May 11, 2017

Donating DNA to benefit future generations

Involvement — especially from communities of color — can help advance research about diseases prevalent in underserved populations.

Growing up in Southern California’s Coachella Valley, a desert valley located southeast of Los Angeles, Alex Aldana saw firsthand how cancer, diabetes and other chronic diseases affected those in his predominantly migrant Latino community.

Aiming to make a difference in his community, Aldana volunteered to participate in the Kaiser Permanente Research Bank, a long-term research effort designed to help scientists understand how peoples’ health is affected by their genes, behaviors and the environment. In line with Kaiser Permanente’s work to build healthier communities, the research bank seeks to help the organization prevent, diagnose and manage chronic conditions.


photo of Alex Aldana
Alex Aldana, Kaiser Permanente Research Bank participant


“Too often, people think that we just have to wait for a cure,” said Aldana, a Kaiser Permanente member who works as a research assistant at Children’s Hospital Los Angeles. “But the more we know about our own genetics, the more we can help many generations to come.”

To date, more than 250,000 Kaiser Permanente members have donated blood samples to the research bank, which officially launched last year, positioning it as the second largest private biobank in the nation.

“We’re now halfway to our goal of collecting data and bio-specimens from 500,000 members,” reported Nazneen Aziz, PhD, executive director of the Kaiser Permanente Research Bank. “The more Kaiser Permanente members from different communities who participate, the more enriched is our collection and more powerful our ability to advance knowledge and improve health care for members of diverse communities.”

Kaiser Permanente pathologist Reva Ricketts-Loriaux, featured in the video above, sits on the research bank’s access review committee, which determines how researchers can use the bank’s blood samples and medical information. “We want to make sure the research that is done is practical and meaningful to our patients,” she noted. “We want to get a large diverse population.”

A participant of the research bank herself, Ricketts-Loriaux added, “Not everyone can be a scientist or researcher, but anyone can add to scientific knowledge simply by donating blood.”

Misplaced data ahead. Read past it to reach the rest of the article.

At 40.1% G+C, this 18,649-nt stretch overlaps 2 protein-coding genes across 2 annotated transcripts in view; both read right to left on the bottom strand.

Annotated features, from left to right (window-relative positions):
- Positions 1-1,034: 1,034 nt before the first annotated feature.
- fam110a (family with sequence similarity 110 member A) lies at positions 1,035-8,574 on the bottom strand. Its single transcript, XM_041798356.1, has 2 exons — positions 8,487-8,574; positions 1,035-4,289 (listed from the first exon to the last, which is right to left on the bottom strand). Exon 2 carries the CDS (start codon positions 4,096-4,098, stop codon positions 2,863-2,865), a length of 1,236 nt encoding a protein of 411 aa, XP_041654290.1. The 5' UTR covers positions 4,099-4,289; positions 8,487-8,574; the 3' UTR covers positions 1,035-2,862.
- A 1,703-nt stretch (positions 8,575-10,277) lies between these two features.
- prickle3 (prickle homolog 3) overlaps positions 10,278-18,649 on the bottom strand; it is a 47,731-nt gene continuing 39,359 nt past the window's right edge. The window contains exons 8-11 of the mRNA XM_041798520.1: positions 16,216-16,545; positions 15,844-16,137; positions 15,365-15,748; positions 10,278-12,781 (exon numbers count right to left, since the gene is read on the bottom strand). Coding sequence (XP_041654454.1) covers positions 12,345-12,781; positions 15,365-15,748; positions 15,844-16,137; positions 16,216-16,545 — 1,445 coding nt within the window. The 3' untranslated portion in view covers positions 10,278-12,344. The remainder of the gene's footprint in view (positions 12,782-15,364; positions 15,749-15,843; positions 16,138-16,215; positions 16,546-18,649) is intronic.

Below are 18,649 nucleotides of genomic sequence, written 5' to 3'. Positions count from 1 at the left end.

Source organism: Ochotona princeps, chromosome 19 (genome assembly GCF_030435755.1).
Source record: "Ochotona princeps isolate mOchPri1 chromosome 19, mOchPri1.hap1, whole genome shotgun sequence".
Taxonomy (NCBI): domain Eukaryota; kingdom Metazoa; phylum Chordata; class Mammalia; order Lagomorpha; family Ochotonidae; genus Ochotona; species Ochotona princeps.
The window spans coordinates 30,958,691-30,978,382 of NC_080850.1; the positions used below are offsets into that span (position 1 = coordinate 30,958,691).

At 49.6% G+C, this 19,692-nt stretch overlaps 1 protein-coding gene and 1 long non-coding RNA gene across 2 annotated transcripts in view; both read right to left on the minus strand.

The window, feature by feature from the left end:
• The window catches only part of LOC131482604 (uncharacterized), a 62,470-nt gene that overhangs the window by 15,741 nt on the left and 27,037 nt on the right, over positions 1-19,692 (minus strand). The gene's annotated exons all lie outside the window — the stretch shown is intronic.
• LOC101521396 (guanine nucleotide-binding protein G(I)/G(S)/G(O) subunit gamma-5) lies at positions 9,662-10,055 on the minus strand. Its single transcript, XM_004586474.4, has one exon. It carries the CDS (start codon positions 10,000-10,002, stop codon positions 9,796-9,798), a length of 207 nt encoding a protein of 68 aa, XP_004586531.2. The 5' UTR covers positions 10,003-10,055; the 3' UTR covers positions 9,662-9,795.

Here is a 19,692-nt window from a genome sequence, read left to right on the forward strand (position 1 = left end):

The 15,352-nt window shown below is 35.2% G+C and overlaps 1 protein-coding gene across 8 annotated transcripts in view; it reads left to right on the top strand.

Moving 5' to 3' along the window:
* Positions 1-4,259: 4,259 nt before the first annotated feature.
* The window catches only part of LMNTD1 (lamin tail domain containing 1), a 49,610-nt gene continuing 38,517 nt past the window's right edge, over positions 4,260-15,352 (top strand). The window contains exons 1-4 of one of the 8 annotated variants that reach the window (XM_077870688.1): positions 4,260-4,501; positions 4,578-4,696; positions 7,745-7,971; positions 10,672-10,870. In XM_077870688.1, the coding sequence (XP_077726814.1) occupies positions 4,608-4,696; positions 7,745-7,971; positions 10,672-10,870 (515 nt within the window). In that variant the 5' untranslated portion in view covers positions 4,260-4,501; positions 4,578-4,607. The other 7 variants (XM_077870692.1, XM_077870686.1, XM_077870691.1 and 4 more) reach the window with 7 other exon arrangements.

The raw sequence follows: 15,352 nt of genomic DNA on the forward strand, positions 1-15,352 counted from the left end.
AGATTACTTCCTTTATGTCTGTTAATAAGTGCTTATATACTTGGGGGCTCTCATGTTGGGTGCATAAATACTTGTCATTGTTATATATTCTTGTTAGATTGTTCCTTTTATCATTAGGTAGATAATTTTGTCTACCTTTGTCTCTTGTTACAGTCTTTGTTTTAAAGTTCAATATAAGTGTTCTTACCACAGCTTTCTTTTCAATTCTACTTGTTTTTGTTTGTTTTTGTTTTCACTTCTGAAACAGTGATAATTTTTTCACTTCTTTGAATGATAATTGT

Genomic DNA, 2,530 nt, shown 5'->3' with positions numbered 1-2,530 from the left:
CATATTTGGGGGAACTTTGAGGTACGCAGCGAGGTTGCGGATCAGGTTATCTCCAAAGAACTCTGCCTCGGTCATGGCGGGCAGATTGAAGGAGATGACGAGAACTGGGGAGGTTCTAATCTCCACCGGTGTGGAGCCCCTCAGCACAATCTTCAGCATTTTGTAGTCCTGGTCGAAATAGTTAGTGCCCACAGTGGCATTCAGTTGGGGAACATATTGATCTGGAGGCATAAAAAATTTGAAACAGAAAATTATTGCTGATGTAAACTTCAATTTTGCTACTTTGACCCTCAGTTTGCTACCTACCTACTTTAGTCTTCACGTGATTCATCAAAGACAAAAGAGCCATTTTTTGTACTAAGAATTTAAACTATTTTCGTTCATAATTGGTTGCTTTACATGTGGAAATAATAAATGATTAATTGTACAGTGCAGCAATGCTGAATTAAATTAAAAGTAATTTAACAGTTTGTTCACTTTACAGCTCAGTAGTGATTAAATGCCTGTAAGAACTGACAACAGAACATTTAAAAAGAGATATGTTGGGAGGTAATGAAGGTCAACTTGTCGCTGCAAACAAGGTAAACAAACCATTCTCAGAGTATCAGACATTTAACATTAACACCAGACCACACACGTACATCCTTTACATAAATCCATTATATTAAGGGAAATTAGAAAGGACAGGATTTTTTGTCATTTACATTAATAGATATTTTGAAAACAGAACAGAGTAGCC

The Kaiser Permanente Research Bank has the potential to bring crucial information to communities that are historically underserved by medical research. These communities also often have some of the poorest outcomes from diseases such as obesity, diabetes and hypertension.

“A big focus for the Research Bank is working with communities of color, in an effort to have findings that are going to benefit these communities,” said Tiffany McDaniel, MPH, KP Research Bank national community advisory board member. “If we’re looking at the bigger picture of how environmental factors influence particular health outcomes that are more prevalent in the Latino, African-American, and Asian Pacific Islander community, then we need to enroll as many people as possible to participate in these research studies.”

The information gathered by the Kaiser Permanente Research Bank can allow researchers to learn what causes certain diseases and share that information with these communities.

“We can’t come out with a community solution if we don’t participate.” Aldana explained. “There’s ‘nothing about us without us.’”

Kaiser Permanente members who want to learn more about the Kaiser Permanente Research Bank, please visit


How you can join the Kaiser Permanente Research Bank

  • Go online to fill out the consent form.
  • Take a brief health survey.
  • Give a small blood sample.

Participants’ information will be kept private, secure and confidential, and participation will not affect health care coverage or become part of their medical record. Join today!